The Sharp head looks like the Fenton except there is no freeze-out plug and it says Sharp in the same location as the Fenton. I've never seen another Sharp head no one I've spoken to has seen one either. I'm curious how many were ever made. I'll try to get a picture posted as soon as I can. FYI, my friend cc'd the Fenton head and it was significantly different ( i don't have the #s handy) than the stock head on the '46 218 and he guessed at the compression ratio. The Fenton head I have is new never put on a motor. The guy I got it from brought it in 1962 and never used it or the headers and in-take which I have been trying to get from him. I got the head for $300 and I was hoping to get the other parts for about the same price. It's probaly too much to hope that I'd get everything at these prices considering a used Fenton head just sold on e-pay for $1,330.......

    Dave
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  20. Hudsonator
    Joined: Jun 19, 2005
    Posts: 335

    Hudsonator
    Member
    from Tennessee

    I haven't been down the 1/4 mile, but I have had one at full bore down the pulling track. All I can say is, tenacious.

    The crank cross-drilling is absolutely necessary if you intend on running high rpms. As is making the oil grooves in the main bearings larger to accomodate more oil flow to the rods. That is the only holdup to sustained high rpm operation in those engines.

    I haven't seen a 230 crank yet that doesn't oil #5 from the rear main or #2 from the front main, which are your two culprits for failure. You have to drill from #5 to the 3rd main and #2 from the 2nd main to fix it. I'd say that if a person widened and deepened the main bearings to accomodate more oil flow, particularly the front and rear main, you'd help the rod starvation problem - but not completely cure it. To do both the main oil grooves and cross drilling makes you nearly bulletproof - until you rev it so high you twist your crank in two.

    Stock valve springs will pull you up to 5500 rpms when new, but will start to float under no load at 5500 after a while, but will still pull 5500 under a heavy load. Neat little rev limiting characteristic, because valve float in a flathead does no damage as in an OHV.

    I really regret not spending more time on flow improvement with the 230 we built. I didn't give it much consideration as I had no faith in flatheads at the time. It taught me better and I fell in love with it after we put it on the track.

    Launch at 3200rpms, buzz it up to 5500rpms, and it would pull down to about 4700-4500 rpms at the end of hard pull on a super sticky track and never give up. The pull-down was likely a function of its cam grind more than anything else.

    The build was nothing spectacular. All stock components with the crank mods and what would be considered a slight cam increase. We did find and run the late model head, which was shaved to an unknown amount when we acquired it. Dual B&B carbs with a split stock exhaust. It ran and pulled best on 87 octane pump gas.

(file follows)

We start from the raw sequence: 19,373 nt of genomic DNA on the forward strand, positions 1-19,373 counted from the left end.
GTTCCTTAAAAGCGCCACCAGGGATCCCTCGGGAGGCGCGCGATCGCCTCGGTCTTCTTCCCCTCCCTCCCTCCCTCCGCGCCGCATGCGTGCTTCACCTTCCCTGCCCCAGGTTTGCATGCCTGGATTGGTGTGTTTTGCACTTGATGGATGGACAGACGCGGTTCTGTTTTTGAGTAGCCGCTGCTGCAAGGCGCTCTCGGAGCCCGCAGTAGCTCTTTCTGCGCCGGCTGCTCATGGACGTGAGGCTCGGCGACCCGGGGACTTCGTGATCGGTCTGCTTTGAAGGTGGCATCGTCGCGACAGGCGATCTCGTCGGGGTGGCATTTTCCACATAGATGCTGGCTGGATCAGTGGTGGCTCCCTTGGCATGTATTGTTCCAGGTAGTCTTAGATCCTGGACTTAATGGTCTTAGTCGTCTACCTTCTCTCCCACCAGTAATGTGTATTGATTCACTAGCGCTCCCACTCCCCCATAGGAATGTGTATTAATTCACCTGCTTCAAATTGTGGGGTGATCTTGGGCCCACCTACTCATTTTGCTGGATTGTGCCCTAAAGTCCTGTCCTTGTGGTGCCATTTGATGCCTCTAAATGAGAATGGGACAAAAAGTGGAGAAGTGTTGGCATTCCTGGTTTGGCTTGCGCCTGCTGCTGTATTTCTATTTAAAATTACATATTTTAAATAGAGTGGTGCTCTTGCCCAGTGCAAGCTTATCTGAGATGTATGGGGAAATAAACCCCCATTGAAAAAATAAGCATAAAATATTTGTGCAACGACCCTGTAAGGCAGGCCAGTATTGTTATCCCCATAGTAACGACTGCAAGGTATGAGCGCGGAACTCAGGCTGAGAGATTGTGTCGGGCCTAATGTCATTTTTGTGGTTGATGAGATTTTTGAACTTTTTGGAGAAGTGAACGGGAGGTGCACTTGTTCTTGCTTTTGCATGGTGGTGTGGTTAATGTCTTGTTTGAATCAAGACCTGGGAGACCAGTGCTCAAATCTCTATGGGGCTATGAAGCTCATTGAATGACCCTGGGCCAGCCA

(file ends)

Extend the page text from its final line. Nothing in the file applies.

It was a winner against some big cubed inlines, until the rules changed in favor of higher revving engines to catch us. I still love to get it out and hear it run, and I'm about 15-20 ft away from the pack. If the rule change hadn't brought in the 292 Chevy, we'd probably still come away with a trophy or two with the little bugger as is.

    I also know where there is room to improve over what's in the tractor right now, so it could do better than it is.

    You won't hear me badmouth the mopar 230, and most that do either haven't messed with them or don't want to. They caused me to change the way I thought, and I liked the change.

    Hud
     
  21. bbuswell
    Joined: Jul 18, 2007
    Posts: 22

    bbuswell
    Member

    Wow, that was a lot of replies in less then 24 hours… thanks guys. I thought it might have some to do with the head but when I have seen replacements for sale (like vintagepowerwagons.com) they don’t say anything about offset or year, just NOS 218/230.

    Plym 46, thanks for the thorough reply, I have been lurking on this forum for a couple of months now and have read many threads that you guys have contributed to. There is so much good info here on the hamb I can rarely think of a question that has not already been asked. Blueskies & Don Coatney’s websites has also been very helpful.

    Hkestes – I bought the exact same stuff from Tom Langdon as you did, $1200.

    As far as my build, I got the 230 engine from fellow hamber (Smokin' Joe). Cast iron headers, offy intake, carter/webber carbs, mini HEI. The engine is supposedly rebuilt but I have not pulled the head to see how much it has been shaved or the bore. My budget doesn’t allow for aluminum head or cam but I think I’m doing about everything else.

    I would like to recommend Tom Langdon as a great source. When I first called to place the order he had everything except the offy intake. I was bummed because his price was so good on it. A week later he called me and said he found an offy intake at a swap meet and sold it to me for cost because I bought all the other stuff from him.

    I also just purchased a rebuilt T-5 transmission from Tom and an adapter kit from Paul Curtis (aka pjplymouth). I almost have all my parts collected by I am still hunting for a rear-end with around 3.50 gears. It’s tough finding those gears plus 60” wide and 4 ¾ bolt pattern.